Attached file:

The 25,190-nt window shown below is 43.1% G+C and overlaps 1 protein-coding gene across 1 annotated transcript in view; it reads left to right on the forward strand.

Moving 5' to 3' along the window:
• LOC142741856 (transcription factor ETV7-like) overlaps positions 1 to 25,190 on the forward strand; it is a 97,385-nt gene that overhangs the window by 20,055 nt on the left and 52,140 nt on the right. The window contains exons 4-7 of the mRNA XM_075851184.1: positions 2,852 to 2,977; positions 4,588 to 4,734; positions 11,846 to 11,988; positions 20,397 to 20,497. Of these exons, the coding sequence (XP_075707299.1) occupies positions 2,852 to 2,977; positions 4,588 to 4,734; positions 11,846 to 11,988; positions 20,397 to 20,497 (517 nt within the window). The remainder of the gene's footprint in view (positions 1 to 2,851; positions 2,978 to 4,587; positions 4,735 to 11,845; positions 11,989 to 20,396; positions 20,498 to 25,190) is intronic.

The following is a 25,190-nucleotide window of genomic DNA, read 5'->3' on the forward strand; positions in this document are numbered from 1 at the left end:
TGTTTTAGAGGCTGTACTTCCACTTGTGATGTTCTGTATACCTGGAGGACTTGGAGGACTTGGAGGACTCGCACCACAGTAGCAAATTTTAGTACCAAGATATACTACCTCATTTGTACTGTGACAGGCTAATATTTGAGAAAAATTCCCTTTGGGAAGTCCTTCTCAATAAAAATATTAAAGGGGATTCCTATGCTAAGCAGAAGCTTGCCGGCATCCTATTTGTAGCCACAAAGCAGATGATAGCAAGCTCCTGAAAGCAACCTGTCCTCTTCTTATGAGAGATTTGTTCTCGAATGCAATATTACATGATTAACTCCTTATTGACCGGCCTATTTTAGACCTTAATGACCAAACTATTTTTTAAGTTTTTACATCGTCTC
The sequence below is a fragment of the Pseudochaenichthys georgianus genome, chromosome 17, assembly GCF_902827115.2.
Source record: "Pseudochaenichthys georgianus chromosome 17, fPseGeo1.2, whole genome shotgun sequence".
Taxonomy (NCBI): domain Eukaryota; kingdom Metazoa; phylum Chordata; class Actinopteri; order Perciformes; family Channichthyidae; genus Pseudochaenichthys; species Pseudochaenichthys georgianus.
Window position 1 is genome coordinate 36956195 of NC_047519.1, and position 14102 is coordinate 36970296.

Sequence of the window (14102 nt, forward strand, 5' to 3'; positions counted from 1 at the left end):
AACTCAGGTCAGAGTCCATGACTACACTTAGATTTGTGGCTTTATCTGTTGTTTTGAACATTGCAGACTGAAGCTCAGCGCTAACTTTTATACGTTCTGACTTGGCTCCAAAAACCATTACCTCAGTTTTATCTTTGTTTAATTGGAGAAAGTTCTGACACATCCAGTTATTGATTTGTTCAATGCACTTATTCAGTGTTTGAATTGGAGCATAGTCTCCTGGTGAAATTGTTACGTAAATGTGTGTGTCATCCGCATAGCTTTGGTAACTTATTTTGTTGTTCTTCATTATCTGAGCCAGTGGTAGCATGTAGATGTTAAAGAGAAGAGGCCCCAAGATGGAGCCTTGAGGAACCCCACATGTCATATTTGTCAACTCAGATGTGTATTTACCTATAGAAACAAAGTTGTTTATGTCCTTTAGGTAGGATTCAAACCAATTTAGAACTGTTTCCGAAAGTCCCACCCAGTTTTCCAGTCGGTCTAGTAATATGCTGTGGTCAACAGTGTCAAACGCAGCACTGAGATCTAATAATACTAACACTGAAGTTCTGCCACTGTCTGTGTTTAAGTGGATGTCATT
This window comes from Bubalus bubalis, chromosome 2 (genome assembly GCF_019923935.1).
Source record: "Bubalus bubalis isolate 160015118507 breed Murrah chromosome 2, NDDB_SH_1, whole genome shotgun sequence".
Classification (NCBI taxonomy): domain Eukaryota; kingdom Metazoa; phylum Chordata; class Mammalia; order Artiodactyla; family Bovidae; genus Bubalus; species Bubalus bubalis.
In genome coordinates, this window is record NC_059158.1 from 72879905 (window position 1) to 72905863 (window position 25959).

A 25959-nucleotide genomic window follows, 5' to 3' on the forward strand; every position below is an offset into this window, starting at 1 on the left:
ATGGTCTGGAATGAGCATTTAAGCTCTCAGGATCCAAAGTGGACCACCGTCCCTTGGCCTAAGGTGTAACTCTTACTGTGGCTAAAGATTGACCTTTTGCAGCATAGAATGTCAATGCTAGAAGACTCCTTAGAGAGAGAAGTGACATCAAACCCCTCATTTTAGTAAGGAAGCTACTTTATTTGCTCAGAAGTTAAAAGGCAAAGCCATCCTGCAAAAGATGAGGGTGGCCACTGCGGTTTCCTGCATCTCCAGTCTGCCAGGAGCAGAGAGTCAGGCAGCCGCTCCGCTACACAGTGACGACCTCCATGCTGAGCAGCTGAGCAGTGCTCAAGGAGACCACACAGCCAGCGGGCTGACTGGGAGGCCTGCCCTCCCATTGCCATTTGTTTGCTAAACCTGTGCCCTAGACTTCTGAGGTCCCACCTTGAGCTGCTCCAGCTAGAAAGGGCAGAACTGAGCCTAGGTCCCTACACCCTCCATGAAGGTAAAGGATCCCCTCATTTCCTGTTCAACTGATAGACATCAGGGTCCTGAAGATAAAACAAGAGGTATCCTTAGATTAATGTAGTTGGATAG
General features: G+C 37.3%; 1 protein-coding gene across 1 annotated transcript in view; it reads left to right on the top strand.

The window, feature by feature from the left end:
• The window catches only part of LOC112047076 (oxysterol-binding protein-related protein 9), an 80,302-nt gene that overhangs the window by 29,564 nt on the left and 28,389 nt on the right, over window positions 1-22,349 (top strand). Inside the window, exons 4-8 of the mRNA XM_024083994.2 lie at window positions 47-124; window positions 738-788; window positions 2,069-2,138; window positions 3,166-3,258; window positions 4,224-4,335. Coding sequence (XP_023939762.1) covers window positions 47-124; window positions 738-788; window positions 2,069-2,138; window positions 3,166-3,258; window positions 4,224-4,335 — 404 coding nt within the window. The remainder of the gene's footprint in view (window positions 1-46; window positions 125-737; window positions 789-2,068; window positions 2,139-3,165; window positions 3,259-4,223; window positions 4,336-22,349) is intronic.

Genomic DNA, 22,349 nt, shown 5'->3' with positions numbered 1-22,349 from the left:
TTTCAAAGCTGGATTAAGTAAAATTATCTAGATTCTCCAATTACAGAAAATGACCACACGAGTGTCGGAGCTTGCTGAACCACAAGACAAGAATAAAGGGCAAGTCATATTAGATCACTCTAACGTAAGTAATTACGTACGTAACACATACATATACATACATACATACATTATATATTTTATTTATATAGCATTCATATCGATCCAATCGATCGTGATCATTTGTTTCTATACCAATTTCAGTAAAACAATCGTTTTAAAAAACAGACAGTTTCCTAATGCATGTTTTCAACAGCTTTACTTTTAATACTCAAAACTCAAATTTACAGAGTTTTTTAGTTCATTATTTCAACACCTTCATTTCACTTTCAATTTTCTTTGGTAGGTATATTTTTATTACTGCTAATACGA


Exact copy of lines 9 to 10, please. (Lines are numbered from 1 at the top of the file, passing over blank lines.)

Window position 1 is genome coordinate 36956195 of NC_047519.1, and position 14102 is coordinate 36970296.

Sequence of the window (14102 nt, forward strand, 5' to 3'; positions counted from 1 at the left end):